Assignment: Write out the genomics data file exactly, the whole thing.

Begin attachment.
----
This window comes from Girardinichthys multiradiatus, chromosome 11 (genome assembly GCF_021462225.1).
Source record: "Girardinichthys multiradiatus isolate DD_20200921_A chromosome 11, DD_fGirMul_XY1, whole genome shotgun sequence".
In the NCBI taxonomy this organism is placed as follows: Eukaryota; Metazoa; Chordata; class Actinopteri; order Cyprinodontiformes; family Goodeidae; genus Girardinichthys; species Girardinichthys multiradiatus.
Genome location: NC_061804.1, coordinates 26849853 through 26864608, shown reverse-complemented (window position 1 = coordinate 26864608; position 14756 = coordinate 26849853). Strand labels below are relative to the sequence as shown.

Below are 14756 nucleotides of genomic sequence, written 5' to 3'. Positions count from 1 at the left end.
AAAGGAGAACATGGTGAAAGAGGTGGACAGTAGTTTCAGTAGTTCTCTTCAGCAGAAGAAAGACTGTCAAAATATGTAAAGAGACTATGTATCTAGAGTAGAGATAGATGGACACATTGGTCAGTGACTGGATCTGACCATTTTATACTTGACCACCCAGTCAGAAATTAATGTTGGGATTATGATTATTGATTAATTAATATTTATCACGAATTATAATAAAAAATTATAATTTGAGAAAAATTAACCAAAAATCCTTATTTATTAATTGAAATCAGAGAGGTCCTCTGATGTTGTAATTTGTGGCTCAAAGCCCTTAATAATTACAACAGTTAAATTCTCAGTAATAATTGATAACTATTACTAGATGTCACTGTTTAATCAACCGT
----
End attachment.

This window comes from Girardinichthys multiradiatus, chromosome 11 (genome assembly GCF_021462225.1).
Source record: "Girardinichthys multiradiatus isolate DD_20200921_A chromosome 11, DD_fGirMul_XY1, whole genome shotgun sequence".
In the NCBI taxonomy this organism is placed as follows: Eukaryota; Metazoa; Chordata; class Actinopteri; order Cyprinodontiformes; family Goodeidae; genus Girardinichthys; species Girardinichthys multiradiatus.
Genome location: NC_061804.1, coordinates 26849853 through 26864608, shown reverse-complemented (window position 1 = coordinate 26864608; position 14756 = coordinate 26849853). Strand labels below are relative to the sequence as shown.

Below are 14756 nucleotides of genomic sequence, written 5' to 3'. Positions count from 1 at the left end.
AAAGGAGAACATGGTGAAAGAGGTGGACAGTAGTTTCAGTAGTTCTCTTCAGCAGAAGAAAGACTGTCAAAATATGTAAAGAGACTATGTATCTAGAGTAGAGATAGATGGACACATTGGTCAGTGACTGGATCTGACCATTTTATACTTGACCACCCAGTCAGAAATTAATGTTGGGATTATGATTATTGATTAATTAATATTTATCACGAATTATAATAAAAAATTATAATTTGAGAAAAATTAACCAAAAATCCTTATTTATTAATTGAAATCAGAGAGGTCCTCTGATGTTGTAATTTGTGGCTCAAAGCCCTTAATAATTACAACAGTTAAATTCTCAGTAATAATTGATAACTATTACTAGATGTCACTGTTTAATCAACCGT